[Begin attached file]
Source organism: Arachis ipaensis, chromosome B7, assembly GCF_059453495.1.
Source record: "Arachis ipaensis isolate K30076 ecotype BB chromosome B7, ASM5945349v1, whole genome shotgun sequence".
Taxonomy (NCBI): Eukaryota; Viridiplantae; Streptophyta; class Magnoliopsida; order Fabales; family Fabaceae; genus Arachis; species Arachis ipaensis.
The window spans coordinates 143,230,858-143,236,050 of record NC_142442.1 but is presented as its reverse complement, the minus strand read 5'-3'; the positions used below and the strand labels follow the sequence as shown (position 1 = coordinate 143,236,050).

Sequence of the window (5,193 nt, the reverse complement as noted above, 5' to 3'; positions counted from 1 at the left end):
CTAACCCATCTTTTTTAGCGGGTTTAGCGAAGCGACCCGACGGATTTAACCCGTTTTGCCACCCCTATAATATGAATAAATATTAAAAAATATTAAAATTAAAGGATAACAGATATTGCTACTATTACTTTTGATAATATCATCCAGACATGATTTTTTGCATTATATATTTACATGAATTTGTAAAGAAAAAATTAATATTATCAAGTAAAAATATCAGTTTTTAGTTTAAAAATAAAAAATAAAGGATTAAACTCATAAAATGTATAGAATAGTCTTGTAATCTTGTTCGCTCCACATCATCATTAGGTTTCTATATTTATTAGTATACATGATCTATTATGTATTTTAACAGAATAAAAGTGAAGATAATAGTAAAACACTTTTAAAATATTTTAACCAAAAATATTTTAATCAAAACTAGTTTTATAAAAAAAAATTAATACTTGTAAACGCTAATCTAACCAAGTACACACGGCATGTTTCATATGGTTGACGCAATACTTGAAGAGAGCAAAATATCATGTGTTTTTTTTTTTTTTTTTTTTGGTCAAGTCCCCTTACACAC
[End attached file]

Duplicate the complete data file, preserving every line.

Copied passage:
Source organism: Arachis ipaensis, chromosome B7, assembly GCF_059453495.1.
Source record: "Arachis ipaensis isolate K30076 ecotype BB chromosome B7, ASM5945349v1, whole genome shotgun sequence".
Taxonomy (NCBI): Eukaryota; Viridiplantae; Streptophyta; class Magnoliopsida; order Fabales; family Fabaceae; genus Arachis; species Arachis ipaensis.
The window spans coordinates 143,230,858-143,236,050 of record NC_142442.1 but is presented as its reverse complement, the minus strand read 5'-3'; the positions used below and the strand labels follow the sequence as shown (position 1 = coordinate 143,236,050).

Sequence of the window (5,193 nt, the reverse complement as noted above, 5' to 3'; positions counted from 1 at the left end):
CTAACCCATCTTTTTTAGCGGGTTTAGCGAAGCGACCCGACGGATTTAACCCGTTTTGCCACCCCTATAATATGAATAAATATTAAAAAATATTAAAATTAAAGGATAACAGATATTGCTACTATTACTTTTGATAATATCATCCAGACATGATTTTTTGCATTATATATTTACATGAATTTGTAAAGAAAAAATTAATATTATCAAGTAAAAATATCAGTTTTTAGTTTAAAAATAAAAAATAAAGGATTAAACTCATAAAATGTATAGAATAGTCTTGTAATCTTGTTCGCTCCACATCATCATTAGGTTTCTATATTTATTAGTATACATGATCTATTATGTATTTTAACAGAATAAAAGTGAAGATAATAGTAAAACACTTTTAAAATATTTTAACCAAAAATATTTTAATCAAAACTAGTTTTATAAAAAAAAATTAATACTTGTAAACGCTAATCTAACCAAGTACACACGGCATGTTTCATATGGTTGACGCAATACTTGAAGAGAGCAAAATATCATGTGTTTTTTTTTTTTTTTTTTTTGGTCAAGTCCCCTTACACAC